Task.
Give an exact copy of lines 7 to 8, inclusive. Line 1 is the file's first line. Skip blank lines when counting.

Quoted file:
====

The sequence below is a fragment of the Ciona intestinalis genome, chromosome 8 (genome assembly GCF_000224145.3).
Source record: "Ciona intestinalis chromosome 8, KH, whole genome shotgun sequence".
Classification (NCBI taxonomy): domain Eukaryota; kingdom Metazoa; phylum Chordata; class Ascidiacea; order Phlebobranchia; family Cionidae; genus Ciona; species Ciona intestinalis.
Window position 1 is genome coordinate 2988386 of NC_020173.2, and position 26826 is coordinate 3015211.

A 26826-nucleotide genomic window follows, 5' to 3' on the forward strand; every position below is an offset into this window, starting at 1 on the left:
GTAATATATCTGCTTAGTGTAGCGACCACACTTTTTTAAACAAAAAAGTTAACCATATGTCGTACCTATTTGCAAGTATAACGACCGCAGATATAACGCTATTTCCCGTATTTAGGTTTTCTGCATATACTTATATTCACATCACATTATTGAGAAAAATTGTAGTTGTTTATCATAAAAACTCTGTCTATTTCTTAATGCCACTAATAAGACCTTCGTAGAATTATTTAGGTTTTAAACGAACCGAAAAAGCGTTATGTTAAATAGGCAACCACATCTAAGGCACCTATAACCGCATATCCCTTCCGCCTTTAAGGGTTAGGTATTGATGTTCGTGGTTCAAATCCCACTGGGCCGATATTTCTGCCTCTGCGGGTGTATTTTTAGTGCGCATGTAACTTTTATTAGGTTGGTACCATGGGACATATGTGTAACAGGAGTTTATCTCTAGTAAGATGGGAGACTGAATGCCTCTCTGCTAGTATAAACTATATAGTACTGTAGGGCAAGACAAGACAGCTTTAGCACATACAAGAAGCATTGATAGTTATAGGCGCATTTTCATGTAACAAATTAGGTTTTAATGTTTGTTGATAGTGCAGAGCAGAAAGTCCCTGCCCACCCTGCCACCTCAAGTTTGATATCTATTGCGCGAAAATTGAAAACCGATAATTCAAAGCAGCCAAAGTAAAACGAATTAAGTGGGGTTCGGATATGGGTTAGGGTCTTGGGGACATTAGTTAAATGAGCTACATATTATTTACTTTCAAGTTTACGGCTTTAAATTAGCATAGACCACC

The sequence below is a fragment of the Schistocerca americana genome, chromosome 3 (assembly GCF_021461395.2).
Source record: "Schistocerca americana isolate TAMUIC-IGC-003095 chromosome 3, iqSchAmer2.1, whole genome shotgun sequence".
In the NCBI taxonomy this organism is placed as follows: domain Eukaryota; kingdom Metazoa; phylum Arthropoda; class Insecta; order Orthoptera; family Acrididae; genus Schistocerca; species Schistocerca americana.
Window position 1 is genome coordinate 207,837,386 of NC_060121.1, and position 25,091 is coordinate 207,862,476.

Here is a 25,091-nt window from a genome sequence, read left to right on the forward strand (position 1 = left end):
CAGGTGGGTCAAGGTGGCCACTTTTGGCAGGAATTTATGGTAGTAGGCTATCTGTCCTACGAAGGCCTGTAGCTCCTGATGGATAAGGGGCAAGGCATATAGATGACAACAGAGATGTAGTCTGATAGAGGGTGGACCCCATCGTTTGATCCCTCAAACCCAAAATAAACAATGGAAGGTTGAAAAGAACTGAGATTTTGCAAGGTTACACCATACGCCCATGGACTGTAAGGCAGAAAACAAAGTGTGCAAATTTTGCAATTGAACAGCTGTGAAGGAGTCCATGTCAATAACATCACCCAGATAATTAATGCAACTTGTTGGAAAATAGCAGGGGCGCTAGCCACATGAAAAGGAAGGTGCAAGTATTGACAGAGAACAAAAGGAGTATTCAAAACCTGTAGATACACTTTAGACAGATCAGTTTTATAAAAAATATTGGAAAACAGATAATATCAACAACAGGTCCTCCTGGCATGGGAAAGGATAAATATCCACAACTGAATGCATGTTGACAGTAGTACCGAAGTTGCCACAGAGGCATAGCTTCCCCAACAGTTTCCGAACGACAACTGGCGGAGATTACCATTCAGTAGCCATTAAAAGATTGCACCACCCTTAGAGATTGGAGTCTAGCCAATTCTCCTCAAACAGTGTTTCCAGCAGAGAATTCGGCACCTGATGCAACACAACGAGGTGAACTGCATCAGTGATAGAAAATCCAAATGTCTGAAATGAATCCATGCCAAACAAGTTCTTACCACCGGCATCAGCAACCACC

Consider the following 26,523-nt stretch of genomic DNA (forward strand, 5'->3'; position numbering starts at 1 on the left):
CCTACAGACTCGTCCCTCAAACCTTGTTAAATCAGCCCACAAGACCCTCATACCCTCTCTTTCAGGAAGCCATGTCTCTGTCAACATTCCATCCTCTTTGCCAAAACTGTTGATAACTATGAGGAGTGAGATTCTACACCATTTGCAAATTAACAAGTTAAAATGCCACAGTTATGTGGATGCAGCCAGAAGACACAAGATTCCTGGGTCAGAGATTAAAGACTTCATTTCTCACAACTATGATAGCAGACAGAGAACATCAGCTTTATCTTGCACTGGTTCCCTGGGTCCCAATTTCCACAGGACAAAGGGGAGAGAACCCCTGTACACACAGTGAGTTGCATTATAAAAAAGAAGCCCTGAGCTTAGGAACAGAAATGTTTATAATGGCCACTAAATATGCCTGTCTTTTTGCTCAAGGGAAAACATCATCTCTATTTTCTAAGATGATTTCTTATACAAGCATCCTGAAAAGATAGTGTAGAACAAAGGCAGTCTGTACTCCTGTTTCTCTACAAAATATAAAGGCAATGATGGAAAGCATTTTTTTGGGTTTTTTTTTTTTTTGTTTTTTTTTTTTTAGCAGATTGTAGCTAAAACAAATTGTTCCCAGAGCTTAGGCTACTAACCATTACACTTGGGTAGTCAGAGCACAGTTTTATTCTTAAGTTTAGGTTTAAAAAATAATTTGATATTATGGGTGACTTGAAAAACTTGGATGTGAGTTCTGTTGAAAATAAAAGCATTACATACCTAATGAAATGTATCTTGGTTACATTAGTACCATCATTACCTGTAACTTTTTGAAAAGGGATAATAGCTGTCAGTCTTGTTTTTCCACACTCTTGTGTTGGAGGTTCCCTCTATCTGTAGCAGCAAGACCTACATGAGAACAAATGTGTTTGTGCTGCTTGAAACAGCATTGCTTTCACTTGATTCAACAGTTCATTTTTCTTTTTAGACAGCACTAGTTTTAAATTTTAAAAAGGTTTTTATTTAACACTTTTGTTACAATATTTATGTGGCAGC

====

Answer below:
The sequence below is a fragment of the Schistocerca americana genome, chromosome 3 (assembly GCF_021461395.2).
Source record: "Schistocerca americana isolate TAMUIC-IGC-003095 chromosome 3, iqSchAmer2.1, whole genome shotgun sequence".